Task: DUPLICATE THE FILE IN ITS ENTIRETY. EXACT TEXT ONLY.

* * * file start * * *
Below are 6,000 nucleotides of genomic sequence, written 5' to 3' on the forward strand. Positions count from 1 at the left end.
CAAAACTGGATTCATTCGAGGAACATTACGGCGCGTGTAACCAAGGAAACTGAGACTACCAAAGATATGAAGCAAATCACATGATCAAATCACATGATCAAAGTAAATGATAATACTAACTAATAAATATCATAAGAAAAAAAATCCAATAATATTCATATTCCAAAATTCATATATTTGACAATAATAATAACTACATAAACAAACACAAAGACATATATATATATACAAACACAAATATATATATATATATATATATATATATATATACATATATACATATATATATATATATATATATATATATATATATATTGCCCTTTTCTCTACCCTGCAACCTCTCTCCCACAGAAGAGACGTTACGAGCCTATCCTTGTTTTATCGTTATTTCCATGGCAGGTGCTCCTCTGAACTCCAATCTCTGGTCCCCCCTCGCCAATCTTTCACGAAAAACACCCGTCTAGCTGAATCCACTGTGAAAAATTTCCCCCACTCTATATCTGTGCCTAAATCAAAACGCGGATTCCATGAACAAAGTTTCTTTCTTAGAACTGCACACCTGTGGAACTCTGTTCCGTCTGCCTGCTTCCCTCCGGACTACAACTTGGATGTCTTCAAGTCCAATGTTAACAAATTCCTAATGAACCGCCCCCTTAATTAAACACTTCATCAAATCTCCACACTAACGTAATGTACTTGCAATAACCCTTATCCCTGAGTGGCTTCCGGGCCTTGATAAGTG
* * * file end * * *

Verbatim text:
Below are 6,000 nucleotides of genomic sequence, written 5' to 3' on the forward strand. Positions count from 1 at the left end.
CAAAACTGGATTCATTCGAGGAACATTACGGCGCGTGTAACCAAGGAAACTGAGACTACCAAAGATATGAAGCAAATCACATGATCAAATCACATGATCAAAGTAAATGATAATACTAACTAATAAATATCATAAGAAAAAAAATCCAATAATATTCATATTCCAAAATTCATATATTTGACAATAATAATAACTACATAAACAAACACAAAGACATATATATATATACAAACACAAATATATATATATATATATATATATATATATATACATATATACATATATATATATATATATATATATATATATATATATTGCCCTTTTCTCTACCCTGCAACCTCTCTCCCACAGAAGAGACGTTACGAGCCTATCCTTGTTTTATCGTTATTTCCATGGCAGGTGCTCCTCTGAACTCCAATCTCTGGTCCCCCCTCGCCAATCTTTCACGAAAAACACCCGTCTAGCTGAATCCACTGTGAAAAATTTCCCCCACTCTATATCTGTGCCTAAATCAAAACGCGGATTCCATGAACAAAGTTTCTTTCTTAGAACTGCACACCTGTGGAACTCTGTTCCGTCTGCCTGCTTCCCTCCGGACTACAACTTGGATGTCTTCAAGTCCAATGTTAACAAATTCCTAATGAACCGCCCCCTTAATTAAACACTTCATCAAATCTCCACACTAACGTAATGTACTTGCAATAACCCTTATCCCTGAGTGGCTTCCGGGCCTTGATAAGTG